As the New York Jets offensive core ages, the future picture is dampened and the pressure to win now is amplified.
The New York Jets were contenders last season.
Todd Bowles’ defensive unit was competitive with the league’s best offenses, and the offense – under the helm of first year offensive coordinator Chan Gailey – was refreshingly productive.
Fans savored a stability at the quarterback position which was absent for a laughable amount of time.
The quarterback was protected in the pocket (he was sacked less than 20 times all season), the running game was effective (Jets’ tailbacks combined for the 10th most yards in the league), and offensive weapons included the NFL’s number four receiver and number six scorer.
Sounds like a pretty rosy picture, “Right?”
But consider this: That offensive line which made its passer one of the most protected and cleared the way for its runners, is stacked with over-30-year-old fatties.
The unit’s force comes from longtime center Nick Mangold, who is 32. Offensive linemen seldom play past their age-28 seasons.
Despite youth at both guard positions (held by Brian Winters and James Carpenter), the Jets aging front should give pause – especially with D’Brickashaw Ferguson’s sudden retirement at just 32 years old fresh on the mind.
That top-flight receiver is Brandon Marshall, tops in football with 14 touchdowns last season and fourth in the league with over 1,500 receiving yards.
Marshall, though, is 32 years of age and playing the position which warrants earlier retirement than any other in the game. (According to the Wall Street Journal, wide receivers average just 2 years, 2.5 months in the NFL.)
Beside Marshall is Eric Decker, who ranked sixth in the league in receiving touchdowns last year with 12 scores. At 29-years old and two remaining years on his contract, he is a safe option for the Jets going forward, but he failed to impress as the team’s number one receiver prior to Marshall’s arrival.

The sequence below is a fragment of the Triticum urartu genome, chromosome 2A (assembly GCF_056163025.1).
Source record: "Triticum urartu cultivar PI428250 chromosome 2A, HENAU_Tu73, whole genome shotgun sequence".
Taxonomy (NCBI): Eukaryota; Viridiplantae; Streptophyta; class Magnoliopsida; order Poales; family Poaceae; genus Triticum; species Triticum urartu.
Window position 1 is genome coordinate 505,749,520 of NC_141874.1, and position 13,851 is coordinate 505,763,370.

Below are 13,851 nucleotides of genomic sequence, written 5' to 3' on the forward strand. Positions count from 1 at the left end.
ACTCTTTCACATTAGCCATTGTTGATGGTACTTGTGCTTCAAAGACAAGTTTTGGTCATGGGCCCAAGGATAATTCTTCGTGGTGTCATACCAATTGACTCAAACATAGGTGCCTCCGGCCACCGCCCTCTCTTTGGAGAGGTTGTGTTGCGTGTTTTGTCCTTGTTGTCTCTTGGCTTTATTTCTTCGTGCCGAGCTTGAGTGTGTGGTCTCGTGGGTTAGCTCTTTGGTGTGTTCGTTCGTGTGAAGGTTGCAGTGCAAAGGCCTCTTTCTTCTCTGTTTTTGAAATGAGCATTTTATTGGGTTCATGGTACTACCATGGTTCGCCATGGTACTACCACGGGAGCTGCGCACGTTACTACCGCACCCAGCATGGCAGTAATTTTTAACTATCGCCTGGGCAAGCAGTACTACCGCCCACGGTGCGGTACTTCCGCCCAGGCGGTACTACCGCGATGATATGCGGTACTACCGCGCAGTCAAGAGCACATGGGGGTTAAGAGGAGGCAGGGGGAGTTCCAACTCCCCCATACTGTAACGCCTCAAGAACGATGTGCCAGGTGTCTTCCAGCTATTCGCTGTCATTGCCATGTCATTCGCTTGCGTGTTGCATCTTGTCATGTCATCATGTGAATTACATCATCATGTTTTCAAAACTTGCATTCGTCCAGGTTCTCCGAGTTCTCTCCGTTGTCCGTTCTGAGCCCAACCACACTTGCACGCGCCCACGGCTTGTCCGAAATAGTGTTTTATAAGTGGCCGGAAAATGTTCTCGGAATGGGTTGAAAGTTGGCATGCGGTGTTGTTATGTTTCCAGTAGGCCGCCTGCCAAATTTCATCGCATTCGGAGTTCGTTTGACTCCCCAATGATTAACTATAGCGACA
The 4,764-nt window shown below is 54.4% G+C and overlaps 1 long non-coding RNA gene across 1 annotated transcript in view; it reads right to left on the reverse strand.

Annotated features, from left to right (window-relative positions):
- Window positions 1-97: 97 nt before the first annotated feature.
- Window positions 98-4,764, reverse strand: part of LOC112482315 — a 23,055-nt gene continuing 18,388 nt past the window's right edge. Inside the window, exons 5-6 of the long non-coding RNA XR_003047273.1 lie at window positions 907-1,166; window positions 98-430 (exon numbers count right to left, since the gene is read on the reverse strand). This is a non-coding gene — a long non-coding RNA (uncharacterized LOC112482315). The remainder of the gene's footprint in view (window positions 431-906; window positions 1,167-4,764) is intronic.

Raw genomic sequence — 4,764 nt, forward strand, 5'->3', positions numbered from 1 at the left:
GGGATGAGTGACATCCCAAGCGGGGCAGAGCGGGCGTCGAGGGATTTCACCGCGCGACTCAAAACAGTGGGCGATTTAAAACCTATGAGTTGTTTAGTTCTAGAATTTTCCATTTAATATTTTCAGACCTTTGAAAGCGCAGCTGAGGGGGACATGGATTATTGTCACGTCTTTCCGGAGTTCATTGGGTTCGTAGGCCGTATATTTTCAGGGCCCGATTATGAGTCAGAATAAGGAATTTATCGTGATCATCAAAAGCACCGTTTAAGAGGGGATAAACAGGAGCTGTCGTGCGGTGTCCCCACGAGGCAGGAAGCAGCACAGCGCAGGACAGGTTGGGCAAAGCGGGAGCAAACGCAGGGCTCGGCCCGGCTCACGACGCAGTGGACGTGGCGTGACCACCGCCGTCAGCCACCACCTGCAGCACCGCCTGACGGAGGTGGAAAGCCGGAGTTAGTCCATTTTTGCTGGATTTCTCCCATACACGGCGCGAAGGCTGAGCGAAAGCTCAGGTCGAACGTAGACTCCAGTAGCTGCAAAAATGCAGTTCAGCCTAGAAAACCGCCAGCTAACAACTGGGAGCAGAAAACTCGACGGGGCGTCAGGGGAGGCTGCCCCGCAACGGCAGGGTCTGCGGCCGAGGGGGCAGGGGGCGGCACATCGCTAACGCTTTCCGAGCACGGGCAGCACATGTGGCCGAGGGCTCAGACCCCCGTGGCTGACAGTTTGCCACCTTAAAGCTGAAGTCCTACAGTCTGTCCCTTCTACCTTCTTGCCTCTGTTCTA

Who’s throwing the ball to these receivers, handing it off to the running backs, and dropping behind the line?
None other than Ryan Fitzpatrick – or last season’s Mr. Stability.
But, everything dies with age and Fitzpatrick’s age isn’t pretty; he’s 33 and set to hit free agency – again – at season’s end.
So, the theme persists: It’s hard to depend on a core of offensive players (Fitzpatrick, Clady, Mangold, Forte, Marshall) over 30 years of age in a game which subjects your brain to continuous blows and your body to unforgiving physicality.
With that in mind, there is reason to believe the 2016 Jets will score some. For 2017 and beyond though, all bets are off. It’s safe to assume multiple players of this season’s core will be missing (whether it’s retired or playing elsewhere) come future seasons.
On the other side of the ball, there’s more hope.
GM Mike Maccagnan has been adept at building a young linebacker core, too. He’s selected Lorenzo Mauldin, Darron Lee, and Jordan Jenkins in the draft’s top three rounds in his first two rodeos.
Between those outside linebackers, the Jets will rely heavily on the sideline-to-sideline ability of David Harris who, unlike is counterparts, has been around for years.
2016 will mark the 10th season of the 32-year-old’s career, as he has outlasted his position’s average three-year shelf life considerably.
In the secondary, the Jets have a comfortable mix of veterans surrounded by young, rising talent like Marcus Williams and Calvin Pryor. Headlined by Darrelle Revis, 31, the unit has some promise under Bowles, who was a safety in his playing days.
The Jets have put together a defense with the youth and upside to improve on its fourth ranked unit, but there’s cause for concern on the offensive front – if you have an eye toward the future.
Ages only go up, but performance can vary in direction – typically, the relationship is indirect, and history will tell you that every season added will only bring the Jets’ offense closer to a fateful spiral.
Yes, the Jets contended last year, and yes, the team is positioned to follow the campaign in kind. But sometimes the immediacy is the least of a team’s concerns, and what follows is tied to even more value.
What lies ahead, then, lies right in front of us, staring us down and demanding our attention.
I know the Jet’s future has my attention, and presumably that of the team brass, but it should be read loud and clear to the Jet faithful: the window of contention is closing, and it has no care for time.